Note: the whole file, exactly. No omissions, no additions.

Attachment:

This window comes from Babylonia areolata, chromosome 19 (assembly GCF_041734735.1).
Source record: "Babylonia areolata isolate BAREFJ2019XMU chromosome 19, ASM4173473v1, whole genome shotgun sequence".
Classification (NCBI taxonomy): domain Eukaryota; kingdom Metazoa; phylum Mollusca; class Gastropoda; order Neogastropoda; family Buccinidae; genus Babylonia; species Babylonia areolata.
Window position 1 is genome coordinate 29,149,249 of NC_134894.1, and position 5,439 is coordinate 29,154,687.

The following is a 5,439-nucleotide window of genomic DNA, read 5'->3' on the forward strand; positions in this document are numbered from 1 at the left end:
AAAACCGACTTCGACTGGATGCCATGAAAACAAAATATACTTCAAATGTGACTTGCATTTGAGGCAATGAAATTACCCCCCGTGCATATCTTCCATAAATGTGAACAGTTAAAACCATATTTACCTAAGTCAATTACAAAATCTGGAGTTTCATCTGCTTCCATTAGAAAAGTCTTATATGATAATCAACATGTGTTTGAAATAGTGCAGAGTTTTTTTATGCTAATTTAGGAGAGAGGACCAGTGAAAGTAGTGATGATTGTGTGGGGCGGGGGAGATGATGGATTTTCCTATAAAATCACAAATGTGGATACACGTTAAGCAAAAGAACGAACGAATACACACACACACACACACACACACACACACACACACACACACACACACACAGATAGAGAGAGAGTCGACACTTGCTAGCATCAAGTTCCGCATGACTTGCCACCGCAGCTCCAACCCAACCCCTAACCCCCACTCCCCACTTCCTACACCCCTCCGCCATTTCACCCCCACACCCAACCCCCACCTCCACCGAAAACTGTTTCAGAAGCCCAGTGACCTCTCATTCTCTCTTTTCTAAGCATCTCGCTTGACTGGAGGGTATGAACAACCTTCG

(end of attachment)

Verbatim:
This window comes from Babylonia areolata, chromosome 19 (assembly GCF_041734735.1).
Source record: "Babylonia areolata isolate BAREFJ2019XMU chromosome 19, ASM4173473v1, whole genome shotgun sequence".
Classification (NCBI taxonomy): domain Eukaryota; kingdom Metazoa; phylum Mollusca; class Gastropoda; order Neogastropoda; family Buccinidae; genus Babylonia; species Babylonia areolata.
Window position 1 is genome coordinate 29,149,249 of NC_134894.1, and position 5,439 is coordinate 29,154,687.

The following is a 5,439-nucleotide window of genomic DNA, read 5'->3' on the forward strand; positions in this document are numbered from 1 at the left end:
AAAACCGACTTCGACTGGATGCCATGAAAACAAAATATACTTCAAATGTGACTTGCATTTGAGGCAATGAAATTACCCCCCGTGCATATCTTCCATAAATGTGAACAGTTAAAACCATATTTACCTAAGTCAATTACAAAATCTGGAGTTTCATCTGCTTCCATTAGAAAAGTCTTATATGATAATCAACATGTGTTTGAAATAGTGCAGAGTTTTTTTATGCTAATTTAGGAGAGAGGACCAGTGAAAGTAGTGATGATTGTGTGGGGCGGGGGAGATGATGGATTTTCCTATAAAATCACAAATGTGGATACACGTTAAGCAAAAGAACGAACGAATACACACACACACACACACACACACACACACACACACACACACACACACACAGATAGAGAGAGAGTCGACACTTGCTAGCATCAAGTTCCGCATGACTTGCCACCGCAGCTCCAACCCAACCCCTAACCCCCACTCCCCACTTCCTACACCCCTCCGCCATTTCACCCCCACACCCAACCCCCACCTCCACCGAAAACTGTTTCAGAAGCCCAGTGACCTCTCATTCTCTCTTTTCTAAGCATCTCGCTTGACTGGAGGGTATGAACAACCTTCG